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Ukrainian President Volodymyr Zelenskyy addresses the House of Commons via videolink ABACA/PA Images

How Ukraine's politicians are using informal communications to their benefit during the invasion

Volodymyr Zelenskyy has continually addressed the world through daily video briefings.

IN RECENT WEEKS, Ukrainian President Volodymyr Zelenskyy has gone from a mostly unknown politician to a central figure seen around the world to be standing up against a war being waged against his country.

Self-shot social media videos of him speaking directly to the Ukrainian people from Kyiv have likely boosted morale across the country due to his willingness to stay and fight.

His call for “ammunition, not a ride” when he was offered a route out of the Ukrainian capital by the US has bolstered his status within Ukraine, with polling carried out in late February showing approval ratings soaring to over 90% of his countrymen.

Speaking in the European Parliament last week, his interpreter choked with emotion as Zelenskyy described what was happening in Ukraine in a speech which received a standing ovation.

But how is the Ukrainian government as a whole communicating about the war to their benefit?

Speaking to The Journal, Dr Tanya Lokot, an Associate Professor in Digital Media and Society at DCU’s School of Communications, said that improved communications by Ukraine are down to the use of social media by its government’s politicians.

She explained that the Ukrainian government, which came into power in 2019, are seen as being younger and more technologically literate than previous governments, and that they have more experience using social media.

“I think, because of who they are, because of their background a lot of people in the government do come from civil society or business so they’re more at ease in this social media environment,” she said.

“I think for them it was almost natural that they would use these means. People may not watch TV, but they’re on their phones all the time. So this is where if you want to reach people – both Ukrainian and others – that’s where you would go.”

According to Lokot there is a personal aspect to the communications as well, in selfie-style videos shot by Zelenskyy outside the Kyiv government buildings or his daily updates on talks with world leaders.

She highlighted how people like hearing directly from their government, adding that direct communications are partially responsible for keeping people in Ukraine motivated during the invasion.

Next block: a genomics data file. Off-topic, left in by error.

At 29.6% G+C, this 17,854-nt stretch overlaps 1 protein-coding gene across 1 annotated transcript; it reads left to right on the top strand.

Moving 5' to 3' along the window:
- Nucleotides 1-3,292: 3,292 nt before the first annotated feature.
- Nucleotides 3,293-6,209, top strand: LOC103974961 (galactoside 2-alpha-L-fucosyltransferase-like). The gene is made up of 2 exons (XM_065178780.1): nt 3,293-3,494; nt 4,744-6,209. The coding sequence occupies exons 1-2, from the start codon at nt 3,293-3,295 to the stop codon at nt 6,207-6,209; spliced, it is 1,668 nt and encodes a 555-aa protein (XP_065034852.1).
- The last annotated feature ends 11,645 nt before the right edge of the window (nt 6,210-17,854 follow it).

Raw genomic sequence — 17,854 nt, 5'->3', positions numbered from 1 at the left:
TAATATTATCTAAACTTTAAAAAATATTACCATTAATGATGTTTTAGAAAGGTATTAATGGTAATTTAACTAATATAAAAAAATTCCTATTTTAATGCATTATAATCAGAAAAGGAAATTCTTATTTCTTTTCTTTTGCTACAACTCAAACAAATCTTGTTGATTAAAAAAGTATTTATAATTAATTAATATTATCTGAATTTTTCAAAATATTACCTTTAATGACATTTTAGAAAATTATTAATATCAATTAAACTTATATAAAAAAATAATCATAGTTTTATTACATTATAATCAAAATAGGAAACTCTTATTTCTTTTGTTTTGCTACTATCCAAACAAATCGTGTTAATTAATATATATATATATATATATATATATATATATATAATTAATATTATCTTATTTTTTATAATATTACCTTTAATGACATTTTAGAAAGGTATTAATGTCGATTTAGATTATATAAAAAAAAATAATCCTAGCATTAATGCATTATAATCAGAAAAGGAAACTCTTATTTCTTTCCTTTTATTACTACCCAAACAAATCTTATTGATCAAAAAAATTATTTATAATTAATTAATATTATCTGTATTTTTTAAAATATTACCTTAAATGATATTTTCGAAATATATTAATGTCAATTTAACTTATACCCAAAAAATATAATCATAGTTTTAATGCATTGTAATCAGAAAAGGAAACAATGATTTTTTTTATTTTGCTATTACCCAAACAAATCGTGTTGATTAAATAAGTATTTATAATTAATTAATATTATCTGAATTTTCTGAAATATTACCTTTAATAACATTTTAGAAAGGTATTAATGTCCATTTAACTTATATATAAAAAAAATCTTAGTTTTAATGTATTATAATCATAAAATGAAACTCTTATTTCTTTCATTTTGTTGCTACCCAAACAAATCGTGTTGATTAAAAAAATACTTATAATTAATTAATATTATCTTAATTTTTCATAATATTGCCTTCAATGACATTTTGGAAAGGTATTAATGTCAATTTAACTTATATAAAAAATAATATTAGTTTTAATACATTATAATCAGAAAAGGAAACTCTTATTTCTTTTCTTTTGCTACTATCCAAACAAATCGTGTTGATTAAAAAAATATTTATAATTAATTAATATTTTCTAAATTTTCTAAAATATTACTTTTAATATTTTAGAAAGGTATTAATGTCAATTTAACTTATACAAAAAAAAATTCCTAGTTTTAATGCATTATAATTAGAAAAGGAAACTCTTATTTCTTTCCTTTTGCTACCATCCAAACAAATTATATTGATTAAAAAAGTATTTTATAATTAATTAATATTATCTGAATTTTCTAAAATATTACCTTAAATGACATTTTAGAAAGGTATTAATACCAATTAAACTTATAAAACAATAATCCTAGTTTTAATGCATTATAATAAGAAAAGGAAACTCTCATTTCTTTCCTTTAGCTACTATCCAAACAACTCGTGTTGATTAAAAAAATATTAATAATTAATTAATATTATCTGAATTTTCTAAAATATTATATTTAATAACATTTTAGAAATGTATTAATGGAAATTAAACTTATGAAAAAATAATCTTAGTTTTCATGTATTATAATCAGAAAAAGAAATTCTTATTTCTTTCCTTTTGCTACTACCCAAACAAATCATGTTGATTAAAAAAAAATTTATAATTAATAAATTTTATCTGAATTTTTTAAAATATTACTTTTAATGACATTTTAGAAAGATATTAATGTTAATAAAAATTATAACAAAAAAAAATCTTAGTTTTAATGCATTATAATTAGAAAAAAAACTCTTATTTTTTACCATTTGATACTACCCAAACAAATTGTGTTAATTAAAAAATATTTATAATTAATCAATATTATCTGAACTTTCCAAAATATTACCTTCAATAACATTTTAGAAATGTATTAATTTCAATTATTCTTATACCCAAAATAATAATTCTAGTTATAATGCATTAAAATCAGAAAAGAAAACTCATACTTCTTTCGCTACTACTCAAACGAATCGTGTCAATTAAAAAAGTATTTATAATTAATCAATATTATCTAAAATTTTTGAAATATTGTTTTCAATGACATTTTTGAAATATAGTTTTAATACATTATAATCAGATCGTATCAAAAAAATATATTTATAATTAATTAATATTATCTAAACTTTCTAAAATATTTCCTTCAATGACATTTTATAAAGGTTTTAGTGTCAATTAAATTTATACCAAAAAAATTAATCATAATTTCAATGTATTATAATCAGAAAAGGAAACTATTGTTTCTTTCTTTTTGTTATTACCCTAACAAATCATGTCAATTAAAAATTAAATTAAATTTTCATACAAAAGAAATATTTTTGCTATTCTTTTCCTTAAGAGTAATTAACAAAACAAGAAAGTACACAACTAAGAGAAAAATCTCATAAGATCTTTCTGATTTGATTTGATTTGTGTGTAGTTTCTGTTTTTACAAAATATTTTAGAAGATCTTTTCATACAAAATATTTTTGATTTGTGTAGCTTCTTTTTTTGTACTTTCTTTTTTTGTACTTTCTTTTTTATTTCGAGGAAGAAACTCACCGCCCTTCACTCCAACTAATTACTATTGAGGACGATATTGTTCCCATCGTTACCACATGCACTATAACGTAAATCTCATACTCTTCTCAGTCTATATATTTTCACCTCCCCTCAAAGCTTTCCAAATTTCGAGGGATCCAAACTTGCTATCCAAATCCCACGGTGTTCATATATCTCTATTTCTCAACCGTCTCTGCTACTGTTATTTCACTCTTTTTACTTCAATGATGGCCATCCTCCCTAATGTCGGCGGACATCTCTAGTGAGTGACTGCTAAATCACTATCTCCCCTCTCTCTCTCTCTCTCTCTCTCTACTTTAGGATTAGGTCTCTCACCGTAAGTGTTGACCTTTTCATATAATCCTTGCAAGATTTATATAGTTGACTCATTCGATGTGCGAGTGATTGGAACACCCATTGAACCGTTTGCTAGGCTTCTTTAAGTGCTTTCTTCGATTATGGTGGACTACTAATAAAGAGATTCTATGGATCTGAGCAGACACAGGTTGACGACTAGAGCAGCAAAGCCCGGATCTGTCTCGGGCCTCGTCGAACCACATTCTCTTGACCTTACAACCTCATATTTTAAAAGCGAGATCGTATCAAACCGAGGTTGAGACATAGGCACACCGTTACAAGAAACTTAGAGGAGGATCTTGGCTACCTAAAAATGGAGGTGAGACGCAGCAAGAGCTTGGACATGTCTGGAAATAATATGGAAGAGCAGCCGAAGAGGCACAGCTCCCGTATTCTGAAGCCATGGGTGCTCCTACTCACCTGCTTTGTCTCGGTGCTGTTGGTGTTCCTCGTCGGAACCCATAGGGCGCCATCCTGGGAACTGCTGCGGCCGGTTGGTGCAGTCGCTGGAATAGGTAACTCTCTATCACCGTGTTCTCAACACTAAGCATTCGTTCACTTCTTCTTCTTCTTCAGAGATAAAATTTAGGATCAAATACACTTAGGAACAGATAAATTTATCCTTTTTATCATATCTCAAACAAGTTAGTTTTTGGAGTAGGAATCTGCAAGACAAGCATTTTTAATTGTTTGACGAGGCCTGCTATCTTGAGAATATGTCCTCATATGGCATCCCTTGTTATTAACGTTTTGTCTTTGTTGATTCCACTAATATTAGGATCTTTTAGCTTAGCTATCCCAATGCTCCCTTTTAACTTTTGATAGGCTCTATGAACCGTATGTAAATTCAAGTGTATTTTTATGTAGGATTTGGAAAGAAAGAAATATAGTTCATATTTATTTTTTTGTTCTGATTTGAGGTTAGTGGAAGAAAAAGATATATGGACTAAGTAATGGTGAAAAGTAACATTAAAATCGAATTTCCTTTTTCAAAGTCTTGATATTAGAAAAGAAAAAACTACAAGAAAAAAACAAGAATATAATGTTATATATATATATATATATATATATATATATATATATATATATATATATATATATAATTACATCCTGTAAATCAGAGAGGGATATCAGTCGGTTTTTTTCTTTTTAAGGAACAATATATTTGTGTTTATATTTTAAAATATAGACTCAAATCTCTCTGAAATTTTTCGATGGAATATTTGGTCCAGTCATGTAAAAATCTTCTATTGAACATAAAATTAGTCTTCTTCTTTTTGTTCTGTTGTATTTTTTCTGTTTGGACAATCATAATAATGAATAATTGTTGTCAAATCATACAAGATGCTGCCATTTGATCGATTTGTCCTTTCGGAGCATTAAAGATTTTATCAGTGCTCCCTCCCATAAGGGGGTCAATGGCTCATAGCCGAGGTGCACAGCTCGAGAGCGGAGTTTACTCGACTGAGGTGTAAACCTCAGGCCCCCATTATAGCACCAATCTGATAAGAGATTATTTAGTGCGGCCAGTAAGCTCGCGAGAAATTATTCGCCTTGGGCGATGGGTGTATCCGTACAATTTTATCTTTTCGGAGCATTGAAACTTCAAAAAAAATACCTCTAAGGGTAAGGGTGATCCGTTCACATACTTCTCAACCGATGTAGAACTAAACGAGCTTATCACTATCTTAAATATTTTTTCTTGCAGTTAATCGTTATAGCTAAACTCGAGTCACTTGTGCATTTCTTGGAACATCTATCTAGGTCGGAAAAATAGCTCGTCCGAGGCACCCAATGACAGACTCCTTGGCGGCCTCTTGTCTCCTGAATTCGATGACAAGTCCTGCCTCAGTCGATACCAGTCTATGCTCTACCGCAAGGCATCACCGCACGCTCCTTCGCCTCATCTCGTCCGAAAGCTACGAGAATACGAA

I think it’s really important for people to hear from their government: not through press releases, but the President logging on every night or every morning and saying ‘Hey guys, we haven’t run away’.

“That’s not the only reason why people are motivated, but I think it’s a big part of it. They’re there, they’re speaking to the people.”

Lokot also said that Zelenskyy’s decision to stay in Kyiv has helped too, explaining that it reminds people that there is someone there looking out for them.

“I think it reassures them that, even if things are desperate, there is still somebody here who is working on our behalf,” she said.

“It does reinforce the solidarity and I don’t think you can discount that.”

Social media videos

On the videos that the Ukrainian government have released during the war, Lokot believes it is deliberately contrasted to how Russian President Vladimir Putin has communicated in recent weeks.

“If you compare it to when they show President Putin in his big building and at his long table, which just looks comical,” she said.

“I think they deliberately try to shoot them in a very pared-down way, where he’s not wearing a suit, he’s wearing a camouflage t-shirt and he’s slightly unshaven, slightly tired, which I don’t think you need to orchestrate.

“Adding this realness, it’s really pared-down, it’s focusing on the person, it’s focusing on what he’s saying.”

Lokot said that Zelenskyy’s recent speeches have been very well written from the perspective of how to communicate in a crisis.

“Whoever has been writing his speeches, I hope he pays those people really well because they have been doing an amazing job,” she said.

“You really need to know how to do crisis communication because it’s a mixture of facts, stressing things that are important but also making it emotional enough to show that we are angry.

“He and the people he is working with clearly know what these communications are supposed to do and within the limitations of what they have, they’re working in a very thoughtful way.

“I do think these things are deliberate and I think they work very well.”

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